A populous church is a healthy church? (Toby Cohen)

Toby CohenToby Cohen asks whether a populous church is a healthy church.

It is ironic that the fresh expressions movement is used by the church as a fig leaf when attendance figures again reveal declining involvement in 'traditional' forms of church. Fresh expressions would certainly appear to be the answer to the church's predicament, but only if it pays greater attention to the movement's witness.

For a journalist, the fresh expressions movement is both exciting and frustrating. It provides great feature pieces and quirky short news articles but seldom claims the headlines. As a decentralised entity, it does not announce schisms, pronounce on social ills, or denounce distant bishops. When it does register on the news radar, it is usually at the point it becomes tangible with the church body in such matters as debates about funding, underlying ideology, or the work of Bishop Graham Cray. This nature spares the movement from many of the headaches which dog the traditional church, but it also demonstrates what many regard as a highly authentic form of Christianity.

Evangelicals are usually keen to cast off the shackles of institutionalised forms of church in a bid to return to a faith they describe as more biblical. But there is one common habit which seems to be a remnant of the patriarchal established church. That is, to believe that a populous church is a healthy church.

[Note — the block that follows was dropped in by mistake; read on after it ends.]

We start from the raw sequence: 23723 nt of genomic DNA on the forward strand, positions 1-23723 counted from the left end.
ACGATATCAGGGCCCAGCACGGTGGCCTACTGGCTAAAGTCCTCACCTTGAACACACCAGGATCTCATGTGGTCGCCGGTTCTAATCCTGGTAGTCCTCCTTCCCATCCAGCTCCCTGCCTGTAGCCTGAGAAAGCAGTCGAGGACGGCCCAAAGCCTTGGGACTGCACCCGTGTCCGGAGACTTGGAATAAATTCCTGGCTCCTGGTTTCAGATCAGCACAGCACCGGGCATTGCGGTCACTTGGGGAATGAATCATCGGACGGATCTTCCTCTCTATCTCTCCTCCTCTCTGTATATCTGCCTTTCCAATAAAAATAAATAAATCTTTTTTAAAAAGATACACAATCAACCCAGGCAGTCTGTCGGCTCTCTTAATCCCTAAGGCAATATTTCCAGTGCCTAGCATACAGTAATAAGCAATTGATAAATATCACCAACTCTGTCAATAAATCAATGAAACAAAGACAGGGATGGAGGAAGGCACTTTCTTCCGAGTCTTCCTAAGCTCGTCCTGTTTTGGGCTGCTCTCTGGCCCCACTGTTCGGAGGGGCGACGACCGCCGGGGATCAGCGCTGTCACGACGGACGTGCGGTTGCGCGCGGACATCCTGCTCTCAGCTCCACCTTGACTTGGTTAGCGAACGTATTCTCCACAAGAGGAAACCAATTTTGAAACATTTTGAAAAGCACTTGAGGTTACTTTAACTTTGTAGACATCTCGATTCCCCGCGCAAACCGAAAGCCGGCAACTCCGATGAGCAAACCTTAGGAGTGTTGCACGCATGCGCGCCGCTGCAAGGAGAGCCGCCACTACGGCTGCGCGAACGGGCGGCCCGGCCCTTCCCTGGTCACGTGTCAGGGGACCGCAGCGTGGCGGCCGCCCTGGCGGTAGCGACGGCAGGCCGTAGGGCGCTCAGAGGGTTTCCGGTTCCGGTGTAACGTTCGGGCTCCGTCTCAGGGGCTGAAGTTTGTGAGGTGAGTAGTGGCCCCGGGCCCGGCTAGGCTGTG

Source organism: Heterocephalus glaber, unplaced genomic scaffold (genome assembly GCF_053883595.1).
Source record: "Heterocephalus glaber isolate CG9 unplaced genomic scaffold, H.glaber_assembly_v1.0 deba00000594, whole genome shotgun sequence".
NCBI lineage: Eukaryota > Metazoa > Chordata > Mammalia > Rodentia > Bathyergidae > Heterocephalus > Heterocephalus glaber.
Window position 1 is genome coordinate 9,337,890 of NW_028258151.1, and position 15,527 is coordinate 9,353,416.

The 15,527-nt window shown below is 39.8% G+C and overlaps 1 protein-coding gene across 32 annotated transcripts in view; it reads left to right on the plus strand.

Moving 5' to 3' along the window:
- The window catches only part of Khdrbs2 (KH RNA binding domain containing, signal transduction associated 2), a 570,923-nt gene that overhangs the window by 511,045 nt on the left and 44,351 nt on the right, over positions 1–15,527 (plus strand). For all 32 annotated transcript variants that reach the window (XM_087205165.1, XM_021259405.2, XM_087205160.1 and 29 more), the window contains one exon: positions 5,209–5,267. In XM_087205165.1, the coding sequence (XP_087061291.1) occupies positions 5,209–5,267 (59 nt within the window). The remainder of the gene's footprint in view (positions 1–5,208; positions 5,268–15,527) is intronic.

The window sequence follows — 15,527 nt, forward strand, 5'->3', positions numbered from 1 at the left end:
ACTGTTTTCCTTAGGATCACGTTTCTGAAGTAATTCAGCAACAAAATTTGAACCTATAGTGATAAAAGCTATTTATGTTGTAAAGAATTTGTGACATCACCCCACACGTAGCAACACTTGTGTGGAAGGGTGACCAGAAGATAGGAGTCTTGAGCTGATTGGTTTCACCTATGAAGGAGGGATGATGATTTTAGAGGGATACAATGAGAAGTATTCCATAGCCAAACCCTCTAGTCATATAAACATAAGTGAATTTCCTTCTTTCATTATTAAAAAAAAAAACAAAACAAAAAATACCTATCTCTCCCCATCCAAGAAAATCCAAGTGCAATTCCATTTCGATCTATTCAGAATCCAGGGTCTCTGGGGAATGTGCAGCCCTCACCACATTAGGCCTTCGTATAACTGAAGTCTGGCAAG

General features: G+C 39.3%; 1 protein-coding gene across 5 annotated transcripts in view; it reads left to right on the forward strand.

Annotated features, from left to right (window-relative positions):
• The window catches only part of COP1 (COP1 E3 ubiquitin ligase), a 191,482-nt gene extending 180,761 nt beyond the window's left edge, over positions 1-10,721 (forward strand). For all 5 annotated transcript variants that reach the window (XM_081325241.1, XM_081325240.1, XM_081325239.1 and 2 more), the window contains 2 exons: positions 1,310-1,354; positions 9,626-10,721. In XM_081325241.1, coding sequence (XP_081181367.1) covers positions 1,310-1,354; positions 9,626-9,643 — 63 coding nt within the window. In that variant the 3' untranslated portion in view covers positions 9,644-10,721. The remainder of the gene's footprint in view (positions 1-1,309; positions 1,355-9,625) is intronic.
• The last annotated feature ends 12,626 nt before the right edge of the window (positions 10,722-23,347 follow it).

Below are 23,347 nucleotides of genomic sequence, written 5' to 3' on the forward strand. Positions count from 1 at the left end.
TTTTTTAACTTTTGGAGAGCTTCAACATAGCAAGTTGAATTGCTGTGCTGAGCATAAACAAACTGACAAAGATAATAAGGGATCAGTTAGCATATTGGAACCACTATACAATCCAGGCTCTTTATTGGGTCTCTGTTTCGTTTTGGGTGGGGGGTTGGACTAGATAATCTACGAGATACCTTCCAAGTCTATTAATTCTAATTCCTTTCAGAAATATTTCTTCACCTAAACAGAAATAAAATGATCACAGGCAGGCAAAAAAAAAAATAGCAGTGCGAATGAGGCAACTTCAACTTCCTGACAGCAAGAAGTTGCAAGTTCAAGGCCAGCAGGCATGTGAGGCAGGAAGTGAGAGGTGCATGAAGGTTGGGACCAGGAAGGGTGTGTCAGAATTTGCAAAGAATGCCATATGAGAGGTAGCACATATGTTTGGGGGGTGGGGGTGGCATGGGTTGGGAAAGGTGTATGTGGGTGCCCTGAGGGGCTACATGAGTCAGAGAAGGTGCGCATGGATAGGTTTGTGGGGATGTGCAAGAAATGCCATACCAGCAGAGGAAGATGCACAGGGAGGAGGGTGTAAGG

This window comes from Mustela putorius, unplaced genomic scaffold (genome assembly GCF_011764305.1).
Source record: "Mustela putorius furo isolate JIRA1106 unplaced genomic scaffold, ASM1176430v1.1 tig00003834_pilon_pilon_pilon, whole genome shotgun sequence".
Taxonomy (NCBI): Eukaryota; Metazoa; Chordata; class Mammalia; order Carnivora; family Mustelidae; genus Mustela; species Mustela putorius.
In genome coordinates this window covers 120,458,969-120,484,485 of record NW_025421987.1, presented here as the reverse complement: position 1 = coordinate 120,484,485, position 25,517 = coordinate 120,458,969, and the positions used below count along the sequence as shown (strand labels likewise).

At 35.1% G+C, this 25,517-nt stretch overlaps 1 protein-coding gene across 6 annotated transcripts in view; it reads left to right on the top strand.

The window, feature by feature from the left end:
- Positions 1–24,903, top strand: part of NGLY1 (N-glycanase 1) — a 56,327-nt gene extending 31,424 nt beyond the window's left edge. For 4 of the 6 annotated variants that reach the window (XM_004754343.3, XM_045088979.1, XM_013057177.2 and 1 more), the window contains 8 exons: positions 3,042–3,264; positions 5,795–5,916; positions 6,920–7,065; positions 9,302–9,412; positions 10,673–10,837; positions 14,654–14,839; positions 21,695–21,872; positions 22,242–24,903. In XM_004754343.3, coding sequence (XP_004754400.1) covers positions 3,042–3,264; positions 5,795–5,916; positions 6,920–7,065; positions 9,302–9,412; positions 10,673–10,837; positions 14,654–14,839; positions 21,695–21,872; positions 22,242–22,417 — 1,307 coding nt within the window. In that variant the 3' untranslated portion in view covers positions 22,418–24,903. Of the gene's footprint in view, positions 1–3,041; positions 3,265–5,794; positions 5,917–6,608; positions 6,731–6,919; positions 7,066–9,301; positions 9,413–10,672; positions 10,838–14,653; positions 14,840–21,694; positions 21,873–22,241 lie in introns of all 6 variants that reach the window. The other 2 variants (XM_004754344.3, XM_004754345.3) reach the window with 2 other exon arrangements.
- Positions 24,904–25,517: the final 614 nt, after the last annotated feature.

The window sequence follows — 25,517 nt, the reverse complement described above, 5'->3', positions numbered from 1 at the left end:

It's hard to imagine a scenario where the number of people involved in church activities isn't of interest. But a church must be suspicious of itself when it simply looks at attendance figures and finds reason to be boastful or anxious. It is particularly dangerous for people who are part of a less well-attended church in one part of the world and want to associate themselves with large groups in another.

A church must be suspicious of itself when it simply looks at attendance figures and finds reason to be boastful or anxious

I remember a talk 18 months ago with The Economist editor John Micklethwait, co-author of God is Back, and Evangelical Alliance theologian Justin Thacker. It seemed they pictured God as a Victorian schoolboy parading his battalions, returning to us at the end of time to do a head count of the different people united by an arbitrary term. Yes, forms of Christianity are thriving in some developing parts of the world. So are intolerance and violence.

Devotion to the mixed economy mantra is a noble characteristic in many fresh expressions people. But what gets so many of us excited is the fresh expressions attitude that it's what you're doing in the first instance that counts, not how many people you're doing it with. And not what you might do next. There is a relationship between those of course, but it seems the church would particularly benefit from adopting more of that fresh expressions ethos at this time.